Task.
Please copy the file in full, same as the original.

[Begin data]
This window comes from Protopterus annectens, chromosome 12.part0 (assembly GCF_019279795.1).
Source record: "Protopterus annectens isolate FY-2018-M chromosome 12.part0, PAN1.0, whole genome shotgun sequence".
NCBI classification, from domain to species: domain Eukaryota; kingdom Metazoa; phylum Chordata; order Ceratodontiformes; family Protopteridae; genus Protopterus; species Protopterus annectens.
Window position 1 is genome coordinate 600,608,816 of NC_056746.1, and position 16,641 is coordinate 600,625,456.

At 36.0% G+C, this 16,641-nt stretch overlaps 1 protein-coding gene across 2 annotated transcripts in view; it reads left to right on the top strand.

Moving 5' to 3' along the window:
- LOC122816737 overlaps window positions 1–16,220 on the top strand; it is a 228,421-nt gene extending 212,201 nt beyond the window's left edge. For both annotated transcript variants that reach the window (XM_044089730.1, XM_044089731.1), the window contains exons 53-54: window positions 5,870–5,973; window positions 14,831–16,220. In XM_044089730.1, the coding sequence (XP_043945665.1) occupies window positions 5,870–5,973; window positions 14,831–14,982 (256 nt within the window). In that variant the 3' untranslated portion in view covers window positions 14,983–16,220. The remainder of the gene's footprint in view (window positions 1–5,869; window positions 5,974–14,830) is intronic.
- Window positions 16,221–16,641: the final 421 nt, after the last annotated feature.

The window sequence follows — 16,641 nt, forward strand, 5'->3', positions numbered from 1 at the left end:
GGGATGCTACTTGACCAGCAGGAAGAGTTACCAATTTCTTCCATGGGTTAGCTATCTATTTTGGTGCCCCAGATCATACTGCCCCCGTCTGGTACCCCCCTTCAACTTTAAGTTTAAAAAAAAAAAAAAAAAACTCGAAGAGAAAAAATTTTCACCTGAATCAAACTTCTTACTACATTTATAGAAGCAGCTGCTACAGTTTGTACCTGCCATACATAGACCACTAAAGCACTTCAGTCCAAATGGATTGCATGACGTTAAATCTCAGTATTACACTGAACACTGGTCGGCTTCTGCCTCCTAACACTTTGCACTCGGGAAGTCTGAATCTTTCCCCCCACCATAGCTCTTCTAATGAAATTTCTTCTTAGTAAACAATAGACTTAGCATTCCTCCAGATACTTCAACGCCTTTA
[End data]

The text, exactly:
This window comes from Protopterus annectens, chromosome 12.part0 (assembly GCF_019279795.1).
Source record: "Protopterus annectens isolate FY-2018-M chromosome 12.part0, PAN1.0, whole genome shotgun sequence".
NCBI classification, from domain to species: domain Eukaryota; kingdom Metazoa; phylum Chordata; order Ceratodontiformes; family Protopteridae; genus Protopterus; species Protopterus annectens.
Window position 1 is genome coordinate 600,608,816 of NC_056746.1, and position 16,641 is coordinate 600,625,456.

At 36.0% G+C, this 16,641-nt stretch overlaps 1 protein-coding gene across 2 annotated transcripts in view; it reads left to right on the top strand.

Moving 5' to 3' along the window:
- LOC122816737 overlaps window positions 1–16,220 on the top strand; it is a 228,421-nt gene extending 212,201 nt beyond the window's left edge. For both annotated transcript variants that reach the window (XM_044089730.1, XM_044089731.1), the window contains exons 53-54: window positions 5,870–5,973; window positions 14,831–16,220. In XM_044089730.1, the coding sequence (XP_043945665.1) occupies window positions 5,870–5,973; window positions 14,831–14,982 (256 nt within the window). In that variant the 3' untranslated portion in view covers window positions 14,983–16,220. The remainder of the gene's footprint in view (window positions 1–5,869; window positions 5,974–14,830) is intronic.
- Window positions 16,221–16,641: the final 421 nt, after the last annotated feature.

The window sequence follows — 16,641 nt, forward strand, 5'->3', positions numbered from 1 at the left end:
GGGATGCTACTTGACCAGCAGGAAGAGTTACCAATTTCTTCCATGGGTTAGCTATCTATTTTGGTGCCCCAGATCATACTGCCCCCGTCTGGTACCCCCCTTCAACTTTAAGTTTAAAAAAAAAAAAAAAAAACTCGAAGAGAAAAAATTTTCACCTGAATCAAACTTCTTACTACATTTATAGAAGCAGCTGCTACAGTTTGTACCTGCCATACATAGACCACTAAAGCACTTCAGTCCAAATGGATTGCATGACGTTAAATCTCAGTATTACACTGAACACTGGTCGGCTTCTGCCTCCTAACACTTTGCACTCGGGAAGTCTGAATCTTTCCCCCCACCATAGCTCTTCTAATGAAATTTCTTCTTAGTAAACAATAGACTTAGCATTCCTCCAGATACTTCAACGCCTTTA